Securely sharing the right information at the right time
What do the Eurovision Song Contest and a printed circuit board factory have in common? Whether it’s pulling off the largest musical event on the planet or assembling high-tech computer boards, neither can be done effectively any more without a digital platform to securely share operational data between all people involved. Mike Balm and his digital transformation team at Thales are there to help set it up.
The Zwarte Cross is the largest paid festival in the Netherlands, with an estimated 220,000 fans in attendance. To control this crowd, the event organisers hire a security crew to patrol the festival grounds and coordinate with emergency services outside the gates. It’s of vital importance – sometimes literally, in the event of emergencies – to regulate the flow of information between all parties in such a way that everyone involved is able to perform their duties in bringing the event to a successful conclusion.
“To streamline the collaboration at the Zwarte Cross, we built a platform connecting all stakeholders on a need-to-know basis,” says Mike Balm from Thales. “Everyone has a dashboard showing exactly the information they need to do their work at any given moment. For example, the security crew can see their own positions, but not the location of the police – until there’s an emergency in which they require the help of law enforcement, at which point this information is automatically made available to them. The Zwarte Cross was our maiden voyage, after which we developed the platform into a fully-fledged service offering, called Secured Sharing.” (Read all about the Secured Sharing platform here.)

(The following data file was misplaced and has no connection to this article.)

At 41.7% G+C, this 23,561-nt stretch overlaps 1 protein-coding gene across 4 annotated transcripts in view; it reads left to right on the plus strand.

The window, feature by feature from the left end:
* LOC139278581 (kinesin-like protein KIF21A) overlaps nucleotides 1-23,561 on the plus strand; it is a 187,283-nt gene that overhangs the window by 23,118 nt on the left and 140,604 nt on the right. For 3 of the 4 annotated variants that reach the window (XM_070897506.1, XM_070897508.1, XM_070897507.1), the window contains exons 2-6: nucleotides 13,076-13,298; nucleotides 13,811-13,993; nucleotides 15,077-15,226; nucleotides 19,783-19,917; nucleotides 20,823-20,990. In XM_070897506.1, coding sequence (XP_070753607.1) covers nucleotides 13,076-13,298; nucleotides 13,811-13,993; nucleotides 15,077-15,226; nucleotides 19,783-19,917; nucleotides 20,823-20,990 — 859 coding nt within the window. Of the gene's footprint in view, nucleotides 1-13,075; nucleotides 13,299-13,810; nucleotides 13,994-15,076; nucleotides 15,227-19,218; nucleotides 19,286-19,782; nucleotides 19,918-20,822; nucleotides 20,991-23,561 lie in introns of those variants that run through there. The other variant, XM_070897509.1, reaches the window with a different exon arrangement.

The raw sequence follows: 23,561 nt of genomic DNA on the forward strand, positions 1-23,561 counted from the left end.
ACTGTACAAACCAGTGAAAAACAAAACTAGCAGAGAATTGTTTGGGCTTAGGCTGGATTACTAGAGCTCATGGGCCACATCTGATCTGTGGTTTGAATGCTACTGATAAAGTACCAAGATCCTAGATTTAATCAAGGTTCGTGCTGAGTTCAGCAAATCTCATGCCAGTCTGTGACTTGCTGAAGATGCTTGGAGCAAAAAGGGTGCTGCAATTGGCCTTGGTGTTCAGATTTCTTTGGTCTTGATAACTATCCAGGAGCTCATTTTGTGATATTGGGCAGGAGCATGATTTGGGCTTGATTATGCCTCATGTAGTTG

Balm is one of what Thales calls its digital champions. Together with his team in Hengelo, he’s powering digital transformation, both inside the company and outside, for customers. “We’re working with several key focal points. One is end-user functionality – shifting focus from the product to what the end-user really wants. Cybersecurity is very important as well, crucial even, as information is increasingly being digitally shared between parties. Other focal points include doing more in the cloud and being more service-oriented.”
Within Thales, Balm and his team are leading the push from digitisation to digitalisation. “We’ve made the transition from paper to bits and bytes. We’ve deployed all kinds of digital systems to make our work easier, for enterprise resource planning, as well as the management of customer relationships and product lifecycles. Unfortunately, they all generated spreadsheets – we were running on Excel. But we don’t want columns with raw data; we want dashboards with insightful graphs. We don’t want everyone using their own spreadsheets; we want an interlinked system based on a single source of truth. When a product is ready to leave our factory, we want fully automated processes to have taken care of the customs documents and all the other necessary paperwork.”